Larry David managed to get through jokes about the homeless, the blind, the ugly and Jewish sex predators last night — and had his “Saturday Night Live” monologue ended there, you might not be reading this article.

“I think I’m doing quite well,” David said to himself after a joke about the Hunchback of Notre Dame’s dating standards. Some of the critics watching thought the legendary comedy writer was already bombing, but the audience cheered David on.

Nearly through with his routine, David clasped his hands together on the stage and segued from the topic of sexual assaulters to Holocaust victims.

“I’ve always, always, been obsessed with women, and I’ve often wondered — if I’d grown up in Poland when Hitler came to power and was sent to a concentration camp, would I still be checking out women in the camp?” said David, whose family is Jewish.

Titters in the darkened studio.

"Saturday Night Live" on Nov. 4 satirized President Trump and news of recent indictments in the investigation into Russia's role in the 2016 election. Larry David also returned as Sen. Bernie Sanders (D-Vt.) and offended some with a controversial joke about the Holocaust. (Elyse Samuels/The Washington Post)

“I think I would!” David said, and launched into an impression that the Times of Israel would later summarize as “picking up women in concentration camps during the Holocaust.”

“How’s it going?” David-as-prisoner asked an imaginary woman from the next barracks over. “They treating you okay?”

“You know,” he said, “if we ever get out of here, I’d love to take you out for some latkes. You like latkes?

“What? What did I say? Is it me, or is it the whole thing? It’s because I’m bald, isn’t it?”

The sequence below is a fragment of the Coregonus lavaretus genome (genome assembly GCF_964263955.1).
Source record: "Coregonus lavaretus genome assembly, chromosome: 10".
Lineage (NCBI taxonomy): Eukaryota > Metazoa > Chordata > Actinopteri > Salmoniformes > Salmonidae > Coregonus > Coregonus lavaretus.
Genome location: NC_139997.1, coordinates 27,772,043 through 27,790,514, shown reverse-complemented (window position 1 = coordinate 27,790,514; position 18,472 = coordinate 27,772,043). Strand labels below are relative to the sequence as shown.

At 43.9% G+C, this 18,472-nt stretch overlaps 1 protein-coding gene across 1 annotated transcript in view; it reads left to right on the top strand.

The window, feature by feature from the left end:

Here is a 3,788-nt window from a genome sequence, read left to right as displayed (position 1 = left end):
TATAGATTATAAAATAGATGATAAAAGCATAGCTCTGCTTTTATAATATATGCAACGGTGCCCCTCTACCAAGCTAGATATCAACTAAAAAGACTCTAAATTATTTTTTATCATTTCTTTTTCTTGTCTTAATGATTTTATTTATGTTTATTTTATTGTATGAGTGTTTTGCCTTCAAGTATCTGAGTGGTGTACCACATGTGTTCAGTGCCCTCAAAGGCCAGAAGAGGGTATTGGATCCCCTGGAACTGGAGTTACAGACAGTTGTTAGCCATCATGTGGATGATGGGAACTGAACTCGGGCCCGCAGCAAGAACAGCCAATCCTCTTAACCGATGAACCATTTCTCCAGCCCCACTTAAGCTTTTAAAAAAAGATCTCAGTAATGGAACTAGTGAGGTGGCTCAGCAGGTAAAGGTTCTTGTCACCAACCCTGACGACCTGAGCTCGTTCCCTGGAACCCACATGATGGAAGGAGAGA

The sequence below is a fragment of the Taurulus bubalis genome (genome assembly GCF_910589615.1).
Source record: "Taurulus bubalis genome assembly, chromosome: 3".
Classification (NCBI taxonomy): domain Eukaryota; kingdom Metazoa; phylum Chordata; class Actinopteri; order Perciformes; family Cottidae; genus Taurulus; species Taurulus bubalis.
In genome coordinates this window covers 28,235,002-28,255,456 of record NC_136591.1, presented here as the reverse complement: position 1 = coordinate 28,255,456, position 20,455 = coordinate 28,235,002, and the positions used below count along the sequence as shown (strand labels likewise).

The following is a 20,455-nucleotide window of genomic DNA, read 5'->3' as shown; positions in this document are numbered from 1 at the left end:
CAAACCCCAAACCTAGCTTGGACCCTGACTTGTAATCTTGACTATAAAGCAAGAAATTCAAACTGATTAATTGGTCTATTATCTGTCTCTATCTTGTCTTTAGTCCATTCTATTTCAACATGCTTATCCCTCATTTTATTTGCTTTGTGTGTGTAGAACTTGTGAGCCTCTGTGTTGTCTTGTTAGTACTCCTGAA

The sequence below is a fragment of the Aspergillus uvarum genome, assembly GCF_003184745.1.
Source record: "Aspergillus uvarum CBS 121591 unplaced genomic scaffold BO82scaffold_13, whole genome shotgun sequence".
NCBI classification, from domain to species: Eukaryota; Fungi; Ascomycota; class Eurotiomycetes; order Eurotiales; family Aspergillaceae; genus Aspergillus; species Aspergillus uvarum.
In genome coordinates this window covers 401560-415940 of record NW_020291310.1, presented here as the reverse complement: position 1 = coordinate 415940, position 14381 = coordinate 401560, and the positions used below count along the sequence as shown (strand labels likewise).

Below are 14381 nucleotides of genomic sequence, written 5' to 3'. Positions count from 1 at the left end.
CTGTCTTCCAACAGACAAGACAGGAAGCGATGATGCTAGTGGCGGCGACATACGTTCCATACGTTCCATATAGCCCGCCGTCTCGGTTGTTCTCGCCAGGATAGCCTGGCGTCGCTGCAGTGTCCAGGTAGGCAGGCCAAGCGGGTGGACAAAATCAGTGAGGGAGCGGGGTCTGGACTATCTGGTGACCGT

That was enough.

“Not a good segue,” remarked the husband of Jean Edelstein as they watched this. Edelstein subsequently wrote a critique of the monologue for the Guardian and wondered whether — after co-creating “Seinfeld” and starring in “Curb Your Enthusiasm” for nine seasons — David simply wasn’t funny anymore.

“He managed to be offensive, insensitive and unfunny all at same time,” wrote the Anti-Defamation League’s chief executive, Jonathan Greenblatt. “Quite a feat.”

David had, at least, contributed to an “awkward” SNL episode, the New York Times wrote. And a chef spoke for many on Twitter when she declared: “Nothing about the holocaust will ever be funny.

Some loved the joke, of course. And some at least defended a comedian’s prerogative to tell it:

A few went digging into the archives and recalled that David has gone to the Holocaust comedy well before.

He did so in the fourth season of “Curb Your Enthusiasm,” the Philadelphia Inquirer noted, in which David’s character asked: “Do survivors like seeing each other; do they like to talk about old times?”

The rest of the segment involved David setting a Holocaust survivor up for dinner with a star of the TV show “Survivor,” which ended in a screaming match.

Long before “Curb Your Enthusiasm” existed, David was still show-running “Seinfeld.” In a 1994 episode of that hit comedy, Jerry Seinfeld and his girlfriend make out in a theater to “Schindler’s List,” which is also parodied later in the show.

And as would happen a quarter-century later, not every viewer appreciated the humor.

“How dare they debase Steven Spielberg’s epic film about the Holocaust, possibly the most tragic period in the history of the Jewish people, with such scum?” a “Seinfeld” viewer wrote to the Columbus Dispatch. “I will never view this program again. I hope there are others who agree with me.”

So far there haven’t been any wide-scale calls to boycott “SNL” in the wake of last night’s monologue — just a lot of viewers who aren’t sure what David thought was funny about the idea of a randy concentration camp prisoner.

“Nothing is off limits in comedy, or for comedy. Nothing,” the AV Club wrote. “The best comedians turn s— into laughs.”

But, the writer continued: “This concentration camp joke wasn’t well crafted, imaginative, or skillfully delivered, all of which turned it into a cringe-worthy exercise in bad taste without the confidence in either his material or his delivery to make anything more of it.”

Or as the Inquirer put it more briefly:

“David’s problem wasn’t deciding to tell a joke about the Holocaust on Saturday Night Live — it was telling a Holocaust joke that many people didn’t find particularly funny.”

The article has been updated.

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